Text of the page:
WASHINGTON, D.C. — Even when accounting for unreported income, more than one in five American workers are still unable to find employment or generate income lifting them above the poverty line, according to a new study by the Ludwig Institute for Shared Economic Prosperity (LISEP).
Today LISEP issued a new report, “The Hidden Workforce: The Impact of the Informal Economy on Functional Employment,” a study to supplement its monthly True Rate of Unemployment report (TRU). TRU measures the “functionally unemployed,” defined as the jobless plus those seeking, but unable to find, full-time employment paying above the poverty line. For October, LISEP reported a TRU of 22.7%.
The informal economy study sought to dig deeper into the living-wage employment picture by including income typically unreported, such as side jobs, income generated from hobbies, and other “off-the-books” work. The study measured informal work through the lens of the TRU to determine the extent to which gig work or one-off jobs bridge the gap to functional employment. LISEP found this stream of income, while a welcome supplement among lower-income wage earners, does little to move them over the poverty line. On average, factoring in informal income reduces overall functional unemployment by only 1.1 percentage points.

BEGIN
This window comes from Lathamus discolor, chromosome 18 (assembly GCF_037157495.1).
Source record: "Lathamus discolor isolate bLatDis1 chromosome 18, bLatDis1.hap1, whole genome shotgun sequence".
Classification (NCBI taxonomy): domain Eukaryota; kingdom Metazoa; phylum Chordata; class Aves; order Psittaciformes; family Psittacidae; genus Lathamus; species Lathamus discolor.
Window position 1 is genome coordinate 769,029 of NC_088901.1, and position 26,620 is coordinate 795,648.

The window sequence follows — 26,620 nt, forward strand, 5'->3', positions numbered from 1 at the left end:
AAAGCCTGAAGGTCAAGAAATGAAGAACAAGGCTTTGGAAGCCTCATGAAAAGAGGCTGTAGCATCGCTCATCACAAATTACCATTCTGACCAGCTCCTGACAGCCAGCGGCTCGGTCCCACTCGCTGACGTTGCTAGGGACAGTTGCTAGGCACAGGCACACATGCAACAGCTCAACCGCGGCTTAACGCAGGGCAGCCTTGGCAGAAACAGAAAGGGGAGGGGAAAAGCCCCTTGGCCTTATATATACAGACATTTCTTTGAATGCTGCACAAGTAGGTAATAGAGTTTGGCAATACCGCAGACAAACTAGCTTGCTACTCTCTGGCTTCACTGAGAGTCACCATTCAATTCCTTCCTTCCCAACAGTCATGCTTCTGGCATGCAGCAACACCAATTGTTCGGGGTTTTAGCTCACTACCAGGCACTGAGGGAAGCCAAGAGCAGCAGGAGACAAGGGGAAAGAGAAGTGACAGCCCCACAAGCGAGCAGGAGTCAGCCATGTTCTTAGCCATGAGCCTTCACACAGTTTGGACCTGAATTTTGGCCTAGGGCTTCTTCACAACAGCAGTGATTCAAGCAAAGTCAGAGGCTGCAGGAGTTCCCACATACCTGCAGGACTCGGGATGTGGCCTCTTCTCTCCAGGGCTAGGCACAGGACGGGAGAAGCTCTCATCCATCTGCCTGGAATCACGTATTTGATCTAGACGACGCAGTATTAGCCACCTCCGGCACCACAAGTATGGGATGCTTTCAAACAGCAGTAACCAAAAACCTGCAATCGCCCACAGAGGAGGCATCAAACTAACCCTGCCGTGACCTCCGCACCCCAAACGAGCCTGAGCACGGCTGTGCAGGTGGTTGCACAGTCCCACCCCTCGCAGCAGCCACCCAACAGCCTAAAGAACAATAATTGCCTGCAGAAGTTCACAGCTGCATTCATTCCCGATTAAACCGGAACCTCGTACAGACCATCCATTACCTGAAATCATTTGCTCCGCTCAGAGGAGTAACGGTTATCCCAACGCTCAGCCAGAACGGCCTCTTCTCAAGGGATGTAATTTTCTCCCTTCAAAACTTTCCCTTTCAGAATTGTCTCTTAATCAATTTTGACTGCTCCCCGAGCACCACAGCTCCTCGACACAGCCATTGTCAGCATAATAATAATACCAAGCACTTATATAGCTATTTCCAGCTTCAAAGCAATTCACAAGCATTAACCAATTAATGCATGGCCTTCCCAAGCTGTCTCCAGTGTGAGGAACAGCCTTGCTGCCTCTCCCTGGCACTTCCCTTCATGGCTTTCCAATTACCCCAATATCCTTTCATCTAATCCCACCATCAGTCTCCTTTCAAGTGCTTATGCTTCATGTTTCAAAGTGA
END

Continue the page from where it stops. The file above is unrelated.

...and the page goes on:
“The widespread misconception that side hustles and other ‘off-the-books’ income is vastly improving the financial condition of the working- and middle classes simply is not true,” said LISEP Chair Gene Ludwig. “At best, it improves their conditions slightly but leaves them under the umbrella of poverty earnings.”
Ludwig noted informal workers often earn low wages and are not covered by workplace protections set in place for formal jobs — potentially leading to their exploitation by employers.
LISEP’s study also revealed low-income individuals are more likely to engage in informal employment, with workers in low-paying occupations — such as personal care, service workers, and unemployed jobseekers overrepresented in the informal sector. Women, Black and Hispanic populations, who are more likely to be functionally unemployed, makeup a disproportionately large share of informal workers.
“What we are seeing is the informal economy does not offset poor paying jobs. More appropriately, it’s merely some thin padding for a very bumpy ride,” Ludwig said. “The perception that middle- and lower-income workers are thriving in a shadow economy is nothing more than a myth.”